If the pharmaceutical product 12 in the vial 10 is uncompromised, the central opening 24 in the cap assembly 10 remains unobstructed. The needle 16 of a hypodermic syringe 18 can therefore be advanced through the central opening 24 and into the pierceable barrier 14. The pharmaceutical product 12 can therefore be drawn into the hypodermic syringe 18 in the same manner as if the cap assembly 20 were not present.
The first, second and third obstruction plates 25, 26, 27 can be rotated into an open position. (Shown in
The obstruction plates 25, 26, 27 are held open against the bias of the spring 30 by a trigger pin 32. As is shown in
It is preferred that the closed orientation of the obstruction plates 25, 26, 27 be the failsafe position. In this manner, should the battery that powers the cap assembly 20 fail, or should the electronics become damaged, the obstruction plates 25, 26, 27 automatically move from the open position of
Once the control circuit 36 has the data for the expiration date and temperature criteria, the control circuit 36 monitors both time and temperature. See Blocks 42, 44. Time is monitored by a clock built into the control circuit 36. As can be seen from Block 46, the control circuit 36 compares the elapsed time to the shelf life of the pharmaceutical product. If the elapsed time exceeds the shelf life, then the control circuit 36 triggers the mechanical activator 34 and the obstruction plates 25, 26, 27 move from their open position into their closed position. See Block 48.
Temperature is monitored by a temperature sensor 38 that is connected to the control circuit 36. If the cap assembly 20 experiences an out-of-range temperature for a predetermined period of time, then the control circuit 36 triggers the mechanical activator 34 and the obstruction plates 25, 26, 27 move from their open position into their closed position. See Blocks 50 and 48. Brief exposures to high or low temperatures do not cause the control circuit to trigger the mechanical activator 34. Rather, the exposure to a temperature extreme must be for a period of time sufficient to compromise the integrity of the pharmaceutical product being stored. It will therefore be understood that the control circuit monitors its internal clock while detecting a temperature extreme.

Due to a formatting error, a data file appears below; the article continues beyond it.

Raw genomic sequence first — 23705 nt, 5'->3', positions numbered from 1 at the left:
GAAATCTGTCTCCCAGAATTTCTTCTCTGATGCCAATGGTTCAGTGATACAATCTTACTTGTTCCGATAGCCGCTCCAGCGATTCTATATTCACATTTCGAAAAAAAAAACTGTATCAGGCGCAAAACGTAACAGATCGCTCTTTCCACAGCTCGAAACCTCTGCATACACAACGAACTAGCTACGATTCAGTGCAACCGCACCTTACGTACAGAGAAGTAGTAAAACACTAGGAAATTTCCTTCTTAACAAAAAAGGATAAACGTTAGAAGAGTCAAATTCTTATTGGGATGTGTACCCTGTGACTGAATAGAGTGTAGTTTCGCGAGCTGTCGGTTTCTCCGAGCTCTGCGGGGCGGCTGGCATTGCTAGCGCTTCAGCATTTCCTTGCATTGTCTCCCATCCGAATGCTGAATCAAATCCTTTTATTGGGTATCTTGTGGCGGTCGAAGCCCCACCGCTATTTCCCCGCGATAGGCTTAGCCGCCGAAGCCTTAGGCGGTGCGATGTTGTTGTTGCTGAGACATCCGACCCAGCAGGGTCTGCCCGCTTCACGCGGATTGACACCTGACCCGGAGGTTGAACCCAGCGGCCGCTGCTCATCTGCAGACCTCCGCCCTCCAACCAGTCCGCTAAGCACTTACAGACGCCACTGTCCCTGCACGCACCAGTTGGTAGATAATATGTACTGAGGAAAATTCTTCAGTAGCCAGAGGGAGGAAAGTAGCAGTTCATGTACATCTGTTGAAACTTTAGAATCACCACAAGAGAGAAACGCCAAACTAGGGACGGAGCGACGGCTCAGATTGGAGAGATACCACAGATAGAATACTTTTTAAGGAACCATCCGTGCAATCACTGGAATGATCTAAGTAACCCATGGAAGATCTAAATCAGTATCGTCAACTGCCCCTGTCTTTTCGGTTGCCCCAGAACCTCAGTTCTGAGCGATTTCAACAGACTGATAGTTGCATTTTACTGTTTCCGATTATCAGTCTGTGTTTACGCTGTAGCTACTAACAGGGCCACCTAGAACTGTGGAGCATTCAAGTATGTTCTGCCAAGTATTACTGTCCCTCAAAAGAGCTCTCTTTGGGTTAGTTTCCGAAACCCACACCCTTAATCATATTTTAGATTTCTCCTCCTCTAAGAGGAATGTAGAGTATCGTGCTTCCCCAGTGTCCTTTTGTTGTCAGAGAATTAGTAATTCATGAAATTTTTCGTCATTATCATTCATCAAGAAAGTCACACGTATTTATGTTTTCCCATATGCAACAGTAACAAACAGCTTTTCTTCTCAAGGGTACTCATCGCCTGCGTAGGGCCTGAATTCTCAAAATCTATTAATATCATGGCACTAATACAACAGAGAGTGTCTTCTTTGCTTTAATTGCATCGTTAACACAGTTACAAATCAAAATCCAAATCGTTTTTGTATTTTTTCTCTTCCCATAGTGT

The criteria for expiration date and temperature parameters vary widely for different pharmaceuticals. Some pharmaceutical products can only be kept for short times in narrow temperature ranges. Other pharmaceuticals can last for years at most any temperature. The sensitivity of the temperature sensor and the precision of the clock can therefore be altered to match the needs of a specific pharmaceutical product.
In the first embodiment of the present invention that is presented, the cap assembly 20 is used to stop access to a vial, should the contents of the vial become compromised. Referring to
In use, a person opens the safety cap 64 and shakes the pills 62 out of the container 60 for consumption. The pills 62 pass through the central opening 24 in the center of the cap assembly 20. However, if the pills 62 have expired or have been compromised by temperature, then the cap assembly 20 automatically closes. Once the cap assembly 20 closes, the pills 62 can no longer be removed from the container 60.
It will be understood that the embodiments of the present invention that are described are merely exemplary and that a person skilled in the art can make many variations to those embodiments using functionally equivalent parts. For instance, in the shown embodiments, a sensor for temperature is provided. Other sensors, such as sensors for humidity or light exposure can also be used. Obviously, such sensors would be used with pharmaceutical products that are adversely affected by humidity and/or light. All such variations, modifications, and alternate embodiments are intended to be included within the scope of the present invention as claimed.
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|U.S. Classification||368/10, 221/2, 215/311, 215/247|
|International Classification||G04B47/00, B65D39/00, G07F11/00|
|Cooperative Classification||B65D51/20, B65D55/02, G04G15/003|
|European Classification||B65D51/20, B65D55/02, G04G15/00B|